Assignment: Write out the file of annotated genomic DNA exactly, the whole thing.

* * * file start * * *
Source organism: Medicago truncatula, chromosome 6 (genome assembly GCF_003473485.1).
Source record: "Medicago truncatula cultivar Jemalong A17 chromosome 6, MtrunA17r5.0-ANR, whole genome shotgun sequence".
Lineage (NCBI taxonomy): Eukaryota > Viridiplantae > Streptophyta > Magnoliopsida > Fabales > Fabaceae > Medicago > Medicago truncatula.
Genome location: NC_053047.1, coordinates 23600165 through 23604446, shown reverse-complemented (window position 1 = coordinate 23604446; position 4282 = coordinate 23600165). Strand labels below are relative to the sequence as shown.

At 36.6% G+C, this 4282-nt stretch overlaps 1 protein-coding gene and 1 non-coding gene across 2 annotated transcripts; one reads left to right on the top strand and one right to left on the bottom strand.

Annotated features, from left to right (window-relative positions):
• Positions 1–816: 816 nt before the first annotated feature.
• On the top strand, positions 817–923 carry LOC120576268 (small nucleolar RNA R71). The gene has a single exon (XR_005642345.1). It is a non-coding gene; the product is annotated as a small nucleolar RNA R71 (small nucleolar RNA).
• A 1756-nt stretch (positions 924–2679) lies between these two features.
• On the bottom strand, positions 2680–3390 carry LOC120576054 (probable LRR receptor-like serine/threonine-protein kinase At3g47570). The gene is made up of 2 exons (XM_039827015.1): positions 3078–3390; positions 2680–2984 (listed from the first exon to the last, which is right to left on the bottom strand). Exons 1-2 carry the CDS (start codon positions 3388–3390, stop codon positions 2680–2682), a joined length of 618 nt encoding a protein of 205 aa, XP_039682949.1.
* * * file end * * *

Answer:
Source organism: Medicago truncatula, chromosome 6 (genome assembly GCF_003473485.1).
Source record: "Medicago truncatula cultivar Jemalong A17 chromosome 6, MtrunA17r5.0-ANR, whole genome shotgun sequence".
Lineage (NCBI taxonomy): Eukaryota > Viridiplantae > Streptophyta > Magnoliopsida > Fabales > Fabaceae > Medicago > Medicago truncatula.
Genome location: NC_053047.1, coordinates 23600165 through 23604446, shown reverse-complemented (window position 1 = coordinate 23604446; position 4282 = coordinate 23600165). Strand labels below are relative to the sequence as shown.

At 36.6% G+C, this 4282-nt stretch overlaps 1 protein-coding gene and 1 non-coding gene across 2 annotated transcripts; one reads left to right on the top strand and one right to left on the bottom strand.

Annotated features, from left to right (window-relative positions):
• Positions 1–816: 816 nt before the first annotated feature.
• On the top strand, positions 817–923 carry LOC120576268 (small nucleolar RNA R71). The gene has a single exon (XR_005642345.1). It is a non-coding gene; the product is annotated as a small nucleolar RNA R71 (small nucleolar RNA).
• A 1756-nt stretch (positions 924–2679) lies between these two features.
• On the bottom strand, positions 2680–3390 carry LOC120576054 (probable LRR receptor-like serine/threonine-protein kinase At3g47570). The gene is made up of 2 exons (XM_039827015.1): positions 3078–3390; positions 2680–2984 (listed from the first exon to the last, which is right to left on the bottom strand). Exons 1-2 carry the CDS (start codon positions 3388–3390, stop codon positions 2680–2682), a joined length of 618 nt encoding a protein of 205 aa, XP_039682949.1.